The FC Deco Deck uses big visuals to advertise its big technology: a cubed cabin with wraparound-glass is planted atop a rectangular trailer chassis.

Toyota i-Road

Part tandem, three-wheeled car, part enclosed trike, the Toyota i-Road is all innovation. Toyota debuted the vehicle at the Geneva Motor Show, solving the naming dilemma with the simple term "Personal Mobility Vehicle." The design offers a narrow footprint and maneuverability comparable to a two-wheeler, with a safer, more comfortable, more weatherproof driving experience. It's powered by dual 2.7-hp front-wheel electric motors.

We came out of Geneva thinking the i-Road was a crazy concept that might never be seen again, but Toyota said in September that it plans to build a limited number of i-Roads for use in its Harmonious Mobility Network trials in Toyota City, Japan beginning early next year.

Mitsubishi Concept GR-HEV

From its sleek, modernized pickup car form to its diesel-hybrid powertrain, the Mitsubishi Concept GR-HEV is a future look that we want to drive right now. The Geneva-debuted concept is powered by a 2.5-liter diesel engine and electric motors, which work with a full-time 4WD system. Mitsubishi claims that the concept puffs out just 149 g/km while cruising from city to worksite.

Mitsubishi didn't say whether or not Geneva was a stop on the way toward GR-HEV production, but the concept was one of several hybrid and electric concepts that Mitsubishi showed in Geneva and Tokyo, so we anticipate more electric power in its future line-up.

Nissan BladeGlider

One of the most intriguing concepts of 2013 from every angle, the Nissan BladeGlider reteaches everything we thought we learned about car design. Nissan's design team wiped the slate clean and drew influence from aircraft and racers like the ZEOD RC to design a new type of street car. That car is a rolling triangle with a 1-m (3.3-ft) front track and widened rear track, a platform that delivers superior aerodynamic performance and increased maneuverability. The car's unique shape and CFRP construction allow the RWD, in-wheel electric powertrain to deliver an efficient but exhilarating ride.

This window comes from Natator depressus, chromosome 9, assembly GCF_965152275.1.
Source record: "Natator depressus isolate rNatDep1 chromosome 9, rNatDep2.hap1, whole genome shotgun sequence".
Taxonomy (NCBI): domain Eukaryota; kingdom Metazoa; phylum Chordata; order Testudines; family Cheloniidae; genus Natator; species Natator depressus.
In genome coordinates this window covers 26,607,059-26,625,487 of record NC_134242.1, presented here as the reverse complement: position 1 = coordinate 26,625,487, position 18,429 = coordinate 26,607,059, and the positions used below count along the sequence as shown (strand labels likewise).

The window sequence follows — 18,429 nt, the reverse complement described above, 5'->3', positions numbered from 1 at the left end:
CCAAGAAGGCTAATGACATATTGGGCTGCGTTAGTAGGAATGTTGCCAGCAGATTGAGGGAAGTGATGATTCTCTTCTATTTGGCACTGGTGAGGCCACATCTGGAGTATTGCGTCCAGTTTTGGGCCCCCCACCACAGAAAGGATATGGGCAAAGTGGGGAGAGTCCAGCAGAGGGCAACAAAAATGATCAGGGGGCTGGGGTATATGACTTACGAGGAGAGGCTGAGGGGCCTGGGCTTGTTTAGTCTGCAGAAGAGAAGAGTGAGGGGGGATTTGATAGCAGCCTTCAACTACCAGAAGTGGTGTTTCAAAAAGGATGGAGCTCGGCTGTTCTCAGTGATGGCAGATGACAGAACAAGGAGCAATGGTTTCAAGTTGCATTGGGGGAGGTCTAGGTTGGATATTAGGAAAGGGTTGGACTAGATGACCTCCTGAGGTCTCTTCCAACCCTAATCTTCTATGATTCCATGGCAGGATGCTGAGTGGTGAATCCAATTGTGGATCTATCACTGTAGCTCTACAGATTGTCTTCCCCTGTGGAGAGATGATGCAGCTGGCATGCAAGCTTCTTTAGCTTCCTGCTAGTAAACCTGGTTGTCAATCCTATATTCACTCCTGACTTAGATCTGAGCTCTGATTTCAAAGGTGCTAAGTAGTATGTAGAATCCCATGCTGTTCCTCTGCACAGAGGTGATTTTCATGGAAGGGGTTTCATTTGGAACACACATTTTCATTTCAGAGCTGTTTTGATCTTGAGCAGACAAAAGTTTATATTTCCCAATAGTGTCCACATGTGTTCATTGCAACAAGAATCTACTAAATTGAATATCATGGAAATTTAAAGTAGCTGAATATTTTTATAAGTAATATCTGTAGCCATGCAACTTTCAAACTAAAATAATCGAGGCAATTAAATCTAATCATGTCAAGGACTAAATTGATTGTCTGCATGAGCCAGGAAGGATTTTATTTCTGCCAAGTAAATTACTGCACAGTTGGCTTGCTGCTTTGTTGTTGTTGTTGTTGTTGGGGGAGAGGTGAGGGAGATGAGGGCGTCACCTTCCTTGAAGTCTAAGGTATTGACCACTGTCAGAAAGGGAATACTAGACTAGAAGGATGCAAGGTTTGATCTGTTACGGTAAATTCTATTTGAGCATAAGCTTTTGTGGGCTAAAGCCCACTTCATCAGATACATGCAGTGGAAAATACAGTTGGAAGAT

During its Tokyo debut, the BladeGlider's future seemed optimistic. Nissan used language like "when BladeGlider matures into a production car" and "exploratory prototype of an upcoming production vehicle." Later in the month, however, the design became the subject of a lawsuit filed by Nissan's DeltaWing partner Delta Wing Project 56, throwing its future in doubt.

About the Author
C.C. Weiss Upon graduating college with a poli sci degree, Chris toiled in the political world for several years. Realizing he was better off making cynical comments from afar than actually getting involved in all that mess, he turned away from matters of government and news to cover the things that really matter: outdoor recreation, cool cars, technology, wild gadgets and all forms of other toys. He's happily following the wisdom of his father who told him that if you find something you love to do, it won't really be work. All articles by C.C. Weiss